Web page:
The Merovingian kingdoms were arguably the most important polities to emerge after the collapse of the Western Roman Empire, blending Gallo-Roman art and culture with Germanic Frankish customs. In a new landmark exhibition at the Musée de Cluny in Paris, France — Merovingian Times: Three Centuries of Art and Culture — the grandeur, power, and artistic brilliance of the Merovingian rulers and their subjects is unmasked and reassessed. In this exclusive English language interview James Blake Wiener of Ancient History Encyclopedia (AHE) speaks to Isabelle Bardiès-Fronty, Chief Conservator at the Musée de Cluny, about the exhibition as well as the legacy of the Merovingians in France.
Imagine a villa so big that parts of it haven’t been uncovered yet and big enough to house over 90 sculptures and other artefacts. This villa can be found in what was once the ancient Roman city of Herculaneum, and today is in a half-excavated dig site near the Gulf of Naples.
The Six Dynasties period from the third to sixth centuries CE was one of the most dynamic periods in Chinese art history, akin to the European Renaissance in the impact it had on artistic creativity and the celebration of individual expression. Art in a Time of Chaos: Masterworks from Six Dynasties China, 3rd-6th Centuries, now on show at the China Institute in New York, New York, situates these innovations and achievements from both the Southern and Northern Dynasties across four major disciplines: Ceramics, sculpture, calligraphy, and painting. In this exclusive interview, James Blake Wiener of Ancient History Encyclopedia (AHE) speaks to Ms. Willow Weilan Hai, Director of the China Institute Gallery, about the exhibition.
This is a review of an old exhibition tucked away unobtrusively at the back of Oxford’s Sackler Library. The Griffith Institute of Egyptology is the home of the complete Howard Carter archives, documenting the discovery and ten-year excavation of the tomb of Tutankhamun. In 2014 the Institute celebrated its 75th anniversary, and so the Ashmolean’s hosted an exhibition, Discovering Tutankhamun, that explored the excavation and its aftermath using material from the Griffith’s archives.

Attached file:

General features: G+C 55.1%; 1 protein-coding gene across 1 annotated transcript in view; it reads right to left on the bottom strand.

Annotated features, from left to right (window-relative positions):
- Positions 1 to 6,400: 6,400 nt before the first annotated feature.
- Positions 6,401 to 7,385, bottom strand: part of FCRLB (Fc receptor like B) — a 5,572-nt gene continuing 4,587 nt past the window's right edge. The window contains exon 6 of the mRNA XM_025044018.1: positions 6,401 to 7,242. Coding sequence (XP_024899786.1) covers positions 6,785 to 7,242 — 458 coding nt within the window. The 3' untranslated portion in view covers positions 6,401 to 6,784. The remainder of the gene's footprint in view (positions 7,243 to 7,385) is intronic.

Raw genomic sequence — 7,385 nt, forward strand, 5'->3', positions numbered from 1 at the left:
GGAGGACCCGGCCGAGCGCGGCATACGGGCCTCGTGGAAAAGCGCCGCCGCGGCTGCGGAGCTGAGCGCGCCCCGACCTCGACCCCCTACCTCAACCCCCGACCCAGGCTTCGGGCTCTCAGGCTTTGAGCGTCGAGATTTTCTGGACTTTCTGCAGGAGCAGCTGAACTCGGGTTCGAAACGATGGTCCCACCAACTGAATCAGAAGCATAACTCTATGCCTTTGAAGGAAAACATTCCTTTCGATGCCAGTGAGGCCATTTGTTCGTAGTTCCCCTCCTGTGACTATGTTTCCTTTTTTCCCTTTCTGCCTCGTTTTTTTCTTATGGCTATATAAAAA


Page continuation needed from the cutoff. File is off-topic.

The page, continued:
Every month, Ancient History Encyclopedia will share news about select museum exhibitions and events of interest to our global audience via AHetc. Exhibitions are arranged in alphabetical order by geographical location and region within this post: the Americas, United Kingdom, Europe/Middle East, and East Asia/Oceania. Here is a taste of what is on show at major museums around the world in January 2017:
When I heard the British Museum’s exhibition A History of the World in 100 Objects was coming to Canberra, Australia I could not stop smiling. Since its arrival, I have visited three times and plan more visits in the near future. In this post, I’m going to take you on a short tour of the exhibition, showing off my favourite objects.
Although mentioned several times in the Biblical texts, the actual existence of the Hittites was largely forgotten until the late 19th century. With the discovery of Hattusa in 1834, the city that was for many years the capital of the Hittite Empire, the Hittites were finally recognized as one of the Great Superpowers of the ancient Middle East in the Late Bronze Age.